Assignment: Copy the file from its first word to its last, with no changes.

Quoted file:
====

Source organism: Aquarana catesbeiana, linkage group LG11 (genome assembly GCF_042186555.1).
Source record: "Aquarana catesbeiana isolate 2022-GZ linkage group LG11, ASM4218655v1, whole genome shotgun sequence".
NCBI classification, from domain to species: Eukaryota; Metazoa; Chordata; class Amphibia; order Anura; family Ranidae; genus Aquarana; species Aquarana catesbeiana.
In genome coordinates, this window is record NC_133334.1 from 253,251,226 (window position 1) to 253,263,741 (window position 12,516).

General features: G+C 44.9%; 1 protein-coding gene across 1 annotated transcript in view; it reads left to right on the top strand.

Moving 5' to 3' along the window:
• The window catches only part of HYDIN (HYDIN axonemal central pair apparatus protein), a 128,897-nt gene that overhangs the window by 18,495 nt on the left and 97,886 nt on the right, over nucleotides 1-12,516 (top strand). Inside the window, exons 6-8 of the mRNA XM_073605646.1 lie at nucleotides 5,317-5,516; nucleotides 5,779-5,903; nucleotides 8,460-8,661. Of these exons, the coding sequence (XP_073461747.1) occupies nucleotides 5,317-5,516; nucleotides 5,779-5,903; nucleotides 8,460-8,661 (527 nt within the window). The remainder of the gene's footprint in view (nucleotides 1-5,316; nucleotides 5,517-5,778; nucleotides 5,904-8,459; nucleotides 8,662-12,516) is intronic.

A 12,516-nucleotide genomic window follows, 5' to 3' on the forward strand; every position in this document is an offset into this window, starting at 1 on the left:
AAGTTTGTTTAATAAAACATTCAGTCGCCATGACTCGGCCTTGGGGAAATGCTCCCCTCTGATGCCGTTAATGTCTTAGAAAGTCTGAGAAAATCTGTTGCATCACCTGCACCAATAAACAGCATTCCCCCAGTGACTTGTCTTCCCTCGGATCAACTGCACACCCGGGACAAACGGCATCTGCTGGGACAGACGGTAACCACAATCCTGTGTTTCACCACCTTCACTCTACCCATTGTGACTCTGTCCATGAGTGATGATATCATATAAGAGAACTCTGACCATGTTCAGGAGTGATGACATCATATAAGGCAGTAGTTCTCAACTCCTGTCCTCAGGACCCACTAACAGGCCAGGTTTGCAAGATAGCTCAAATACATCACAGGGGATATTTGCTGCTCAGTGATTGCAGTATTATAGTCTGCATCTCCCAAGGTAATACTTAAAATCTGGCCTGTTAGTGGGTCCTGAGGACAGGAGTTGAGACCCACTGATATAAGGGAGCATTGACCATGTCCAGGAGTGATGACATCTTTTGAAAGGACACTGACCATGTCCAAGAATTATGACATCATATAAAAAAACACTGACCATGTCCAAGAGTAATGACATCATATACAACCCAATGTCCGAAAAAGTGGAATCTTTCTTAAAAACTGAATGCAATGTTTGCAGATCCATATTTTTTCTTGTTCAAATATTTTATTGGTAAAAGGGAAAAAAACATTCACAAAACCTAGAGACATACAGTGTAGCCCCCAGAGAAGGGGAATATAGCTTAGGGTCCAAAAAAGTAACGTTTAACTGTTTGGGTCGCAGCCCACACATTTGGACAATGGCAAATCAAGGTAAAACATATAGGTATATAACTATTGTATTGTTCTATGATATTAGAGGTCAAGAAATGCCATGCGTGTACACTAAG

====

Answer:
Source organism: Aquarana catesbeiana, linkage group LG11 (genome assembly GCF_042186555.1).
Source record: "Aquarana catesbeiana isolate 2022-GZ linkage group LG11, ASM4218655v1, whole genome shotgun sequence".
NCBI classification, from domain to species: Eukaryota; Metazoa; Chordata; class Amphibia; order Anura; family Ranidae; genus Aquarana; species Aquarana catesbeiana.
In genome coordinates, this window is record NC_133334.1 from 253,251,226 (window position 1) to 253,263,741 (window position 12,516).

General features: G+C 44.9%; 1 protein-coding gene across 1 annotated transcript in view; it reads left to right on the top strand.

Moving 5' to 3' along the window:
• The window catches only part of HYDIN (HYDIN axonemal central pair apparatus protein), a 128,897-nt gene that overhangs the window by 18,495 nt on the left and 97,886 nt on the right, over nucleotides 1-12,516 (top strand). Inside the window, exons 6-8 of the mRNA XM_073605646.1 lie at nucleotides 5,317-5,516; nucleotides 5,779-5,903; nucleotides 8,460-8,661. Of these exons, the coding sequence (XP_073461747.1) occupies nucleotides 5,317-5,516; nucleotides 5,779-5,903; nucleotides 8,460-8,661 (527 nt within the window). The remainder of the gene's footprint in view (nucleotides 1-5,316; nucleotides 5,517-5,778; nucleotides 5,904-8,459; nucleotides 8,662-12,516) is intronic.

A 12,516-nucleotide genomic window follows, 5' to 3' on the forward strand; every position in this document is an offset into this window, starting at 1 on the left:
AAGTTTGTTTAATAAAACATTCAGTCGCCATGACTCGGCCTTGGGGAAATGCTCCCCTCTGATGCCGTTAATGTCTTAGAAAGTCTGAGAAAATCTGTTGCATCACCTGCACCAATAAACAGCATTCCCCCAGTGACTTGTCTTCCCTCGGATCAACTGCACACCCGGGACAAACGGCATCTGCTGGGACAGACGGTAACCACAATCCTGTGTTTCACCACCTTCACTCTACCCATTGTGACTCTGTCCATGAGTGATGATATCATATAAGAGAACTCTGACCATGTTCAGGAGTGATGACATCATATAAGGCAGTAGTTCTCAACTCCTGTCCTCAGGACCCACTAACAGGCCAGGTTTGCAAGATAGCTCAAATACATCACAGGGGATATTTGCTGCTCAGTGATTGCAGTATTATAGTCTGCATCTCCCAAGGTAATACTTAAAATCTGGCCTGTTAGTGGGTCCTGAGGACAGGAGTTGAGACCCACTGATATAAGGGAGCATTGACCATGTCCAGGAGTGATGACATCTTTTGAAAGGACACTGACCATGTCCAAGAATTATGACATCATATAAAAAAACACTGACCATGTCCAAGAGTAATGACATCATATACAACCCAATGTCCGAAAAAGTGGAATCTTTCTTAAAAACTGAATGCAATGTTTGCAGATCCATATTTTTTCTTGTTCAAATATTTTATTGGTAAAAGGGAAAAAAACATTCACAAAACCTAGAGACATACAGTGTAGCCCCCAGAGAAGGGGAATATAGCTTAGGGTCCAAAAAAGTAACGTTTAACTGTTTGGGTCGCAGCCCACACATTTGGACAATGGCAAATCAAGGTAAAACATATAGGTATATAACTATTGTATTGTTCTATGATATTAGAGGTCAAGAAATGCCATGCGTGTACACTAAG